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Understanding PvP Roles In Conquest

Understanding PvP Roles


This guide is aimed at players who are about to set foot into GW2 PvP and want to understand the roles they can fill in the main gamemode, Conquest. Knowing your role not only makes it easier to perform well, but also helps with picking the right pvp build for your intended playstyle later on.



As a roamer your role is to end fights. You're always on the move between fights that are in progress and try to tip the scales in your favor - this is called "+1ing" or "outnumbering".

You want to get the job done as quickly as possible so you can move onto the next fight, since outnumbering an enemy on 1 node means your team is outnumbered everywhere else on the map. If you take too long to get things done, leave and try elsewhere - don't overcommit.

To perform this role you need 2 things: mobility and as much burst damage as you can get.

Stats & Tools

Roamers only really care about offensive stats past the bare minimum of survivability.

Their sustain is on the lower end and while their burst damage tends to be really high, unlike teamfight specs they often lack damage outside of burst windows. This is because they plan for short fights - for a roamer it's better to do 20k damage in 2 seconds before running out of steam than doing consistent damage for extended periods of time.


Be opportunistic! If your teamfighter cannot deal with the enemy support, or your duelist is locked in an endless 1v1, the extra pressure a roamer brings to the table could be the key to breaking the stalemate and snowballing the map. Tactical decisions you may have to make:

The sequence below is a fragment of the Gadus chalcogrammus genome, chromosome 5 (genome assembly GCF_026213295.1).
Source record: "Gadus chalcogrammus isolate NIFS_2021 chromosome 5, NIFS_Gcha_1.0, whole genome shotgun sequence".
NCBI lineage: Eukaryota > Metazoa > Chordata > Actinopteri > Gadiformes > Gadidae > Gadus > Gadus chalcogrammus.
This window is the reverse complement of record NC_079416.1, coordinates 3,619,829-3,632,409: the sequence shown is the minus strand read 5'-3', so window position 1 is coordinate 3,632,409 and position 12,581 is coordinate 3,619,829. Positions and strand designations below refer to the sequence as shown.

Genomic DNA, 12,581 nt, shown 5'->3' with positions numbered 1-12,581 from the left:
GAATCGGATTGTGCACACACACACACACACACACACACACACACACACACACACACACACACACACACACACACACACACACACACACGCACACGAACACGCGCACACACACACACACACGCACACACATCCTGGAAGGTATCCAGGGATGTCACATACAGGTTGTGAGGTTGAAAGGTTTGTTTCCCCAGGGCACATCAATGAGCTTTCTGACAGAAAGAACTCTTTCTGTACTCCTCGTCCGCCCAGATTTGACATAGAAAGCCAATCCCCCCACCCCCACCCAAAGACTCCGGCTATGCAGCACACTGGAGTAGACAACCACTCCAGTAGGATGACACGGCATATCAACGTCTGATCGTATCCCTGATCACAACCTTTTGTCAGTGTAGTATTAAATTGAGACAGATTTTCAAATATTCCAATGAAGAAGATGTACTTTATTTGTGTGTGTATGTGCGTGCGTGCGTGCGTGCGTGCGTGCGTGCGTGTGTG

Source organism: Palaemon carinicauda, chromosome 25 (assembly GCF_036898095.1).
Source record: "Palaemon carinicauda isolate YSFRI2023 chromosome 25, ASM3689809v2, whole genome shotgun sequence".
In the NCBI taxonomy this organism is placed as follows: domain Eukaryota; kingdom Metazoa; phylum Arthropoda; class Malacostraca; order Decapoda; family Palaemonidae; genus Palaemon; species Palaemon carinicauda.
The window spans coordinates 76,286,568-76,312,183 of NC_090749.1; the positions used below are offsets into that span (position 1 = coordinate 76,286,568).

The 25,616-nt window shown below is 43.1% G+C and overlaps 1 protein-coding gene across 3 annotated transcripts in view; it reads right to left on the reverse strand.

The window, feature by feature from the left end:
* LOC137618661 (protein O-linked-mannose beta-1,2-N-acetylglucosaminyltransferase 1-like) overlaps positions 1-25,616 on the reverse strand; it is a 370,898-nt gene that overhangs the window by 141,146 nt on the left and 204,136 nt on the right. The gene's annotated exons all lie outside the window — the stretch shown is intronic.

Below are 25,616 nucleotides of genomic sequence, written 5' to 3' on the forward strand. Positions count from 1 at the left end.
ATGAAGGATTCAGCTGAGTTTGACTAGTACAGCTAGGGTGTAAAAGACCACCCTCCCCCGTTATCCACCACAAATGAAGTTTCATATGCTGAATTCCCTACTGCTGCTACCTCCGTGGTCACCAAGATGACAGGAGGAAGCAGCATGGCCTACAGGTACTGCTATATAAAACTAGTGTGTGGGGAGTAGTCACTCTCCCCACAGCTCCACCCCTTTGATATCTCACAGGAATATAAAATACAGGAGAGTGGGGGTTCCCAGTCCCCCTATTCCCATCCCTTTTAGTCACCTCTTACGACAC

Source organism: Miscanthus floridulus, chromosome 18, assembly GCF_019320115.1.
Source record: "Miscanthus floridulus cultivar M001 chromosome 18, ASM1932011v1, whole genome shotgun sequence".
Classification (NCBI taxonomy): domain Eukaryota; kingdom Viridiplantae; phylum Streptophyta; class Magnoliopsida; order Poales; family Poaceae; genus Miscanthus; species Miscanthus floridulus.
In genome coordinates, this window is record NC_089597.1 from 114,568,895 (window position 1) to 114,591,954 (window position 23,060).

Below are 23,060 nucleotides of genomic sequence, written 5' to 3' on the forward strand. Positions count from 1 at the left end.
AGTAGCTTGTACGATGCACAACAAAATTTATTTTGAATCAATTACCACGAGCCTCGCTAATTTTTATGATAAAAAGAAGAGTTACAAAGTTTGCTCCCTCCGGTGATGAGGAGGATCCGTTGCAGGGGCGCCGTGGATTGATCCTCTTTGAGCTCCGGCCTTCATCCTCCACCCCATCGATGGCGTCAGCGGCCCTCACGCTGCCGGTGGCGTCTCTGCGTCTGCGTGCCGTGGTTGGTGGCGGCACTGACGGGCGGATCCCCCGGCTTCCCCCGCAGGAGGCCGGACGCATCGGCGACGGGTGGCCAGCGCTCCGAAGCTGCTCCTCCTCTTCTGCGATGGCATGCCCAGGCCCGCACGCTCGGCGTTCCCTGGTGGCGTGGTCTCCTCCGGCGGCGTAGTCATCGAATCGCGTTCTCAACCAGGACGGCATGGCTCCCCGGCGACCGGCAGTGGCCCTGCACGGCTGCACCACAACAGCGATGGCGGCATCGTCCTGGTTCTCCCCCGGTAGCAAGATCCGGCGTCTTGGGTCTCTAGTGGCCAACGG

• Sometimes you might want to focus on peeling for your team by shutting down the enemy +1er.
  • Breaking up stalemates can be good enough even without a kill. If your bunker cannot cap a node, pressuring the enemy bunker just enough to leave the capture point can easily allow him to take the cap. If you're confident that your bunker can hold the node and not die to the enemy then your job might be done here. Don't spend too much time chasing a kill 2v1 if you don't have to, as wasting manpower over nothing is a bad idea.
  • In general you don't want to commit to a fight for too long. Since you are vulnerable, burning cds in an action will probably make you an easy target.
  • Depending on just how good your mobility is, you might have to be the one to decap empty nodes from time to time. If there's nothing for you to +1 or your team is wiping, it's often best to look for opportunities elsewhere. Nautralizing (decapping) an empty node is a great way of denying points from the enemy team whilst also breaking them up and drawing people away from other fights. Your mobility (especially on professions like Thief) lets you stay one step ahead of the enemy. Sometimes you could even consider going for fully capping the node, especially if you're confident in your profession and your ability to duel (or if you're expecting an ally to reinforce/take your place soon in which case stalling is enough).



Most people in the community use bunker, sidenoder and duelist interchangeably when talking about the role of builds designed primarily to fight 1v1s and other smaller skirmishes.

They generally mean the same thing, but "sidenoders" could be divided into subcategories if we really wanted to nitpick:

  • A bunker build's main purpose is to hold a capture point. They are extremely tanky.
  • A duelist must also be able to hold a cpture point in 1v1s and briefly in 1v2s, but they're also expected to win their fights. Most duelists could therefore be considered bunker builds. Duelist builds tend to be selfish and single target focused.
  • A dedicated bunker only cares about staying alive. Stalling a fight indefinitely is good enough, and they invest everything into survivability. These builds are quite rare however, as they're often the results of broken traits or skills that'll inevitably get nerfed. Full bunkers can also face some inconvenient situations, for example if your team is losing it's much harder for a build with 0 pressure to go on the offense and actually steal a capture point from the enemy team than it is for a duelist. Adding a bit of group support angle to the build could make group rotations a bit less awkward, but that's not the only way this role could be improved.. there's also the dreaded decap build.